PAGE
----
National 15.8.2016 06:00 am

We are the architects of our ecological destiny

The Indian Ocean at Umhlanga Rocks, KwaZulu Natal on July 27, 2016. Photo by Amanda Watson

The Indian Ocean at Umhlanga Rocks, KwaZulu Natal on July 27, 2016. Photo by Amanda Watson

Government has to strike a balance between allowing demand to be filled and conservation.

Of the United Nations’ estimated 7.4 billion people supported by our only habitable planet, almost nobody will read this article, relatively speaking.

It’s a pity, because when we zoom in on South Africa with her nearly 55 million residents – the majority of whom are busy with basic survival in a country recuperating after devastating apartheid policies – the odds are information will simply vanish into the noise produced by the daily grind of everyday life across all communities.

Hence the need for protected areas, or, if bundled together as the department of environmental affairs (DEA) puts it in its South African Protected Areas Database 2016 second-quarter release, the conservation estate.

This “conservation estate” includes national parks, marine protected areas, biospheres, botanical gardens and military conservation areas, to name but a few of the 16 types of protected areas named by the DEA.

The idea of biospheres is a relatively new one in the South African environmental protection lexicon.

According to the DEA, “biosphere reserves are much more than ‘protected areas’. They should not be viewed as islands isolated from their surroundings, but rather as an integral part of a regional planning and development strategy aimed at promoting sustainable development.”

Each is unique in its own way thanks to its placement in the geography of the country, and the constitution of its economy and population.

The earliest is Kogelberg in the Western Cape, followed by the Cape West Coast (2000), Kruger to Canyons (K2C) (Mpumalanga and Limpopo, 2001), Waterberg (Limpopo,) the Cape Winelands (2007), the Vhembe biosphere (Limpopo, 2009), Gouritz (Eastern and Western Cape, 2015), and the Magaliesburg (Gauteng and North West Province, 2015).

The idea is to strike a balance between all the competing interests between man and the environment, to ensure sustainability.

For instance, in the Kruger to Canyon biosphere, it has mining on a massive scale to deal with.

Even after the mine dumps dominating the small town of Phalaborwa in Limpopo disappear over the horizon, the wail of the mines siren summoning and releasing miners can still be heard regularly in the distance as a reminder of its presence.

The Olifants River outside Phalaborwa in Limpopo on August 12, 2016. Photo by Amanda Watson.

The Olifants River outside Phalaborwa in Limpopo on August 12, 2016. Photo by Amanda Watson.

“Mining is a very sensitive issue,” K2C coordinator Marie-Tinka Uys told The Citizen. “But in K2C’s biosphere, it is very contained in that it is not able to extend into other areas.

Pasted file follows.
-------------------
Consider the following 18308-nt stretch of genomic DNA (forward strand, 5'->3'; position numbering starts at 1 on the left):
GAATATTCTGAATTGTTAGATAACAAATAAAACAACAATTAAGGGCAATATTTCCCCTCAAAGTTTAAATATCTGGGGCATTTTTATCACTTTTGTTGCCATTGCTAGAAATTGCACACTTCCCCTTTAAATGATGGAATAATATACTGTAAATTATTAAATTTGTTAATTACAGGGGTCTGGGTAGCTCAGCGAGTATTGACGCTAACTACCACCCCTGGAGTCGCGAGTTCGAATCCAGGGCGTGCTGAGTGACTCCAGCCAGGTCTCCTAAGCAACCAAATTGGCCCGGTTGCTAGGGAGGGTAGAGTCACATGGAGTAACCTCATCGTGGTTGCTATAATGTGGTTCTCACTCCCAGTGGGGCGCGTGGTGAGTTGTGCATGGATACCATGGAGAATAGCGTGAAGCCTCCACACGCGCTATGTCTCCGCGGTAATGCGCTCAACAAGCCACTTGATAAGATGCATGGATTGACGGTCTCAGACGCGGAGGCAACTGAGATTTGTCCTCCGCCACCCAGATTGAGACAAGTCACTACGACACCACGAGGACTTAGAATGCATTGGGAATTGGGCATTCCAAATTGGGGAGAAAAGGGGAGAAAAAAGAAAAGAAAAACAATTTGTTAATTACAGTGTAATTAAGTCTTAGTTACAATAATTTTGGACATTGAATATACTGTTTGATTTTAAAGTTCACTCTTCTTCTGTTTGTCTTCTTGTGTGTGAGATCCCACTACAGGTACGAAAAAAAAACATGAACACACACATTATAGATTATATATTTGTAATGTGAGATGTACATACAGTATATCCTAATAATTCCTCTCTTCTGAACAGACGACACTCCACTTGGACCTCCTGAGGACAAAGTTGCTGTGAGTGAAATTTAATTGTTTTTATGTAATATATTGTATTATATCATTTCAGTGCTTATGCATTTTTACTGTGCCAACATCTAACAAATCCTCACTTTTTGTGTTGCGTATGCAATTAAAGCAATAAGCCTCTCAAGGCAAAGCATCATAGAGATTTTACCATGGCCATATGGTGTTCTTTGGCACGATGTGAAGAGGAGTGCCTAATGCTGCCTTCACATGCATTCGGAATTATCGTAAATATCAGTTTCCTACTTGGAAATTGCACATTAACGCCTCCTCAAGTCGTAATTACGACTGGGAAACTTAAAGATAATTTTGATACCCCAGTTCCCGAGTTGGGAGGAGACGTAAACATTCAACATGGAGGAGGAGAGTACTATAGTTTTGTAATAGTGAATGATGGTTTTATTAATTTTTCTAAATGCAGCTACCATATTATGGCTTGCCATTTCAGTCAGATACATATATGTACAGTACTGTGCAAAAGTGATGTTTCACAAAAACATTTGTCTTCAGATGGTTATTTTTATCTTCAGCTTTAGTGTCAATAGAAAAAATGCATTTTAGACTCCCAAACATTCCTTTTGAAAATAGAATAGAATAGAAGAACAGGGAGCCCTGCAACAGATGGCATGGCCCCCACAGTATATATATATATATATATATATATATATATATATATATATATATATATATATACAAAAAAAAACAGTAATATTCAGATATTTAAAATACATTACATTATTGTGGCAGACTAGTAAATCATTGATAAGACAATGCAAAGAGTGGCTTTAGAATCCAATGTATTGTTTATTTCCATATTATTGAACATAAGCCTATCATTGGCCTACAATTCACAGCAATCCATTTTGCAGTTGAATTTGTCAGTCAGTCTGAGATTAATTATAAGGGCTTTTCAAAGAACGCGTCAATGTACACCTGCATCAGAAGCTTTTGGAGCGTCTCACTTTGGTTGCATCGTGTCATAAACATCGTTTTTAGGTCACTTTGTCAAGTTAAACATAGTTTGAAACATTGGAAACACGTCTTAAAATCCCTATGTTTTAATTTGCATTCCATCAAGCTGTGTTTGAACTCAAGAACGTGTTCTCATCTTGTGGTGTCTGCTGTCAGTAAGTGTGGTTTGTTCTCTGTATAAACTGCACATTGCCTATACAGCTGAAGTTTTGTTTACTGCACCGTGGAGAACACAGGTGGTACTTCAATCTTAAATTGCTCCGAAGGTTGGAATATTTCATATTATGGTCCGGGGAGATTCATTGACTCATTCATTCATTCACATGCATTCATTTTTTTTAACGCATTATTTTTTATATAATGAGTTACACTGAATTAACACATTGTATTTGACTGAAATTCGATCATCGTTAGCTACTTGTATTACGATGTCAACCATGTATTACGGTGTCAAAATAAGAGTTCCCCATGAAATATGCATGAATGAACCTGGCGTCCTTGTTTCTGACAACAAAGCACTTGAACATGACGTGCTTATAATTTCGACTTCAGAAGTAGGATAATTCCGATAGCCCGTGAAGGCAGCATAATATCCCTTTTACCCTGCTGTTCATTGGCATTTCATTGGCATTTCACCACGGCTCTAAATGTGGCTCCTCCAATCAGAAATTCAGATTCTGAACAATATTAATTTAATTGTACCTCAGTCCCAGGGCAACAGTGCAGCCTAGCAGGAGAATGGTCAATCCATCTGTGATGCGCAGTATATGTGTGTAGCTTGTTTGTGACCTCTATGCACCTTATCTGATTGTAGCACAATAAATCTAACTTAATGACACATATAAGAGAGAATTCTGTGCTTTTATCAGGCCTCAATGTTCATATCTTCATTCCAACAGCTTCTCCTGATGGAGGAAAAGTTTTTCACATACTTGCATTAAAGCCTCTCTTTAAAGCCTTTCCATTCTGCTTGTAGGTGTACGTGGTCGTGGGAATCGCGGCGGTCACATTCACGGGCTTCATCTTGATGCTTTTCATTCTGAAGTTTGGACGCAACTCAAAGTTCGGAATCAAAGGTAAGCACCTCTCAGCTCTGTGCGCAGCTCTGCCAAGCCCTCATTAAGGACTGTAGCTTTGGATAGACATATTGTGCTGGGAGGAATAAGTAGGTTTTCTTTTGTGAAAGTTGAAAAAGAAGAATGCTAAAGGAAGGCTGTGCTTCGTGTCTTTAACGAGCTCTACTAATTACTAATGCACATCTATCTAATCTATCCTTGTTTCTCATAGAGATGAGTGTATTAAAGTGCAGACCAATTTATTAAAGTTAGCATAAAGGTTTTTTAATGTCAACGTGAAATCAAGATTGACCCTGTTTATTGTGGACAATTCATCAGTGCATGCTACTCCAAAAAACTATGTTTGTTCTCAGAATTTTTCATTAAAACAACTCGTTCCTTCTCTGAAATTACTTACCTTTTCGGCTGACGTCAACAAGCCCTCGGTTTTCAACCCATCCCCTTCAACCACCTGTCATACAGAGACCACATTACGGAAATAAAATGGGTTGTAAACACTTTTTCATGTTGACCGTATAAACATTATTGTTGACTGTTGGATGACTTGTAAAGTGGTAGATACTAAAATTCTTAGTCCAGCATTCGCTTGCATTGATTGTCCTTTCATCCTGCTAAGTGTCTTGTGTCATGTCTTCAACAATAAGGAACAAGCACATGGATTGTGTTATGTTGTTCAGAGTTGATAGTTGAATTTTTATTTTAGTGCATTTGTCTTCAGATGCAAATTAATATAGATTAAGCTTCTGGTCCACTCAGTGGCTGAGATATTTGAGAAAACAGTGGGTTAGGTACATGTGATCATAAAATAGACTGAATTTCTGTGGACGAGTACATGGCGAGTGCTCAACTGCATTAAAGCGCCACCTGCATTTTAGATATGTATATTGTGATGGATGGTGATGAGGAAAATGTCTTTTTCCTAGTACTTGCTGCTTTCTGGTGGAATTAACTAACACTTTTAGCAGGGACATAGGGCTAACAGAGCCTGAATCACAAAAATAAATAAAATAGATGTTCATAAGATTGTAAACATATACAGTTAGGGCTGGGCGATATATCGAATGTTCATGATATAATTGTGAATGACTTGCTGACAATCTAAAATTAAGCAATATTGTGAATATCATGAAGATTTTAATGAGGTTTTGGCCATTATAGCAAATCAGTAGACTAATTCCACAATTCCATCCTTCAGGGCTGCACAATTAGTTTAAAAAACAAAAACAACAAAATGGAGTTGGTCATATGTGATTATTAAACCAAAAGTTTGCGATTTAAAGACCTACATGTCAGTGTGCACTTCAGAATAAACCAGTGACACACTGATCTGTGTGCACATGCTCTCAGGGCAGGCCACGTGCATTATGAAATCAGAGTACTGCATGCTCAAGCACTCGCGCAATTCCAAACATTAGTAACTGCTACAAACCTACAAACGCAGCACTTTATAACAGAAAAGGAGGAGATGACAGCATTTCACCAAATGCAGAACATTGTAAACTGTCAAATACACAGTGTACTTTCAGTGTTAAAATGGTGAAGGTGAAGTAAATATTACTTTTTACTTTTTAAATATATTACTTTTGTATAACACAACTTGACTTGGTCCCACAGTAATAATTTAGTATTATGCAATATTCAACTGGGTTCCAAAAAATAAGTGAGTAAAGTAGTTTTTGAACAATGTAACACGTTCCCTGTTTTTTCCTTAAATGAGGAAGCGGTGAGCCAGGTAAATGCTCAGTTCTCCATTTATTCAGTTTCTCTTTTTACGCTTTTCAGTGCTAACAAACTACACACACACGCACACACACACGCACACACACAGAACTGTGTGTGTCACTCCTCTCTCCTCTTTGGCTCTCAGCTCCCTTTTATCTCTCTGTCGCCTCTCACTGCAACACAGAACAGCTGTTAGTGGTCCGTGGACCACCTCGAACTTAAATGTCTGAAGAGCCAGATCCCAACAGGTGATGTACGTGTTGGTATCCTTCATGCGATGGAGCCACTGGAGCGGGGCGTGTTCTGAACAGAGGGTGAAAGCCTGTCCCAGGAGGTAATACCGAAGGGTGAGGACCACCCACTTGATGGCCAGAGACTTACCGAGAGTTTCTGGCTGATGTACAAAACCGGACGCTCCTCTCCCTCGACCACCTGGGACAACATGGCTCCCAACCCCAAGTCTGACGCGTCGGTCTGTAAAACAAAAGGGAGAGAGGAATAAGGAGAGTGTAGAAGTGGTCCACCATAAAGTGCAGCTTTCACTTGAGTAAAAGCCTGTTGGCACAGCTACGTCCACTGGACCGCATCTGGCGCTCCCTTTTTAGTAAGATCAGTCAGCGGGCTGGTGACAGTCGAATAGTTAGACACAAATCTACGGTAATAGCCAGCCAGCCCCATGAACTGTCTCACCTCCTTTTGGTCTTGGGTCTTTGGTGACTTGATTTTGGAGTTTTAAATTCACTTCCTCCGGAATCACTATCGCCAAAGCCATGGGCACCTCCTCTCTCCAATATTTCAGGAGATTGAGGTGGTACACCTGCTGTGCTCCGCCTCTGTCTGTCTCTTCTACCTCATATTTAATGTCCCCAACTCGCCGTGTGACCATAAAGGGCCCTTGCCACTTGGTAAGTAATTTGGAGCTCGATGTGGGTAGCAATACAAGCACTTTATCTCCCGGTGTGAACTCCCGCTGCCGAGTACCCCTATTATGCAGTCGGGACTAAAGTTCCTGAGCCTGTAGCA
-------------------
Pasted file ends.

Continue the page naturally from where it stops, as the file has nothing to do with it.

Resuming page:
“We are in a race as the protected areas; there are some danger areas around the Thaba ranch that are specifically a worry, but if we can demonstrate the value of a wildlife economy there is a chance people will follow,” Uys said.

The crash in commodities prices since 2008 has given other economies a chance to fill the gap, said Uys.

And the battle going forward will intensify as the need for natural resources grows to meet the demand of growing communities.

It’s government that has to strike a balance between allowing demand to be filled, as evidenced by the granting of a mining licence on the Kruger National Park’s western border, and conservation.

How well governments are doing is measured by World Overshoot Day, which is monitored by the Global Footprint Network (GFN).

This year, SA’s demand for ecological resources and services exceeded what the nation’s ecosystems can regenerate on 7 May, according to the GFN, which models its projections on United Nations 2012 data.

In May, the City of Johannesburg introduced “level 2” water restrictions, which meant no watering of gardens between 8am to 4pm, and no filling of swimming pools with municipal water or use hosepipes to was vehicles or paved areas and the like.

Plainly, residents have not been listening because the city has now introduced punitive tariffs for those who use more than 20 kilolitres.

Clouds gather over the drought stricken Shingwedzi River in the north of the Kruger National Park on June 6, 2016. Photo by Amanda Watson

Clouds gather over the drought-stricken Shingwedzi River in the north of the Kruger National Park on June 6, 2016. Photo by Amanda Watson

The Dr JS Moroka and Thembisile Hani municipalities in Mpumalanga and parts of the Greater Sekhukhune Local Municipality in Limpopo, as well as farming communities around the towns of Ohrigstad and Lydenburg in the Thaba Chweu municipality, are also under water restrictions.

The ongoing drought has seen 35 dams fall under operating rules and mandatory restrictions on domestic and agricultural use are being applied in other zones across the country by the department of water and sanitation.

Of course water is just one of a plethora of resources under dire threat, drought-stricken arable land and the follow-on of falling crop production being others.

In December 2015, Grain SA estimated maize imports of 2.4 million tons for 2016, which would cost the South African economy about R8 billion.

“This would have a negative effect on the economy, resulting in a widening current account deficit and possibly influence the exchange rate movements,” Grain SA said.

All the above gives strength to the butterfly effect, the concept a small action in one place having large consequences – good or bad – somewhere else.

As custodians then, of this little rock hurtling through the universe, we are still the architects of our destiny.

 

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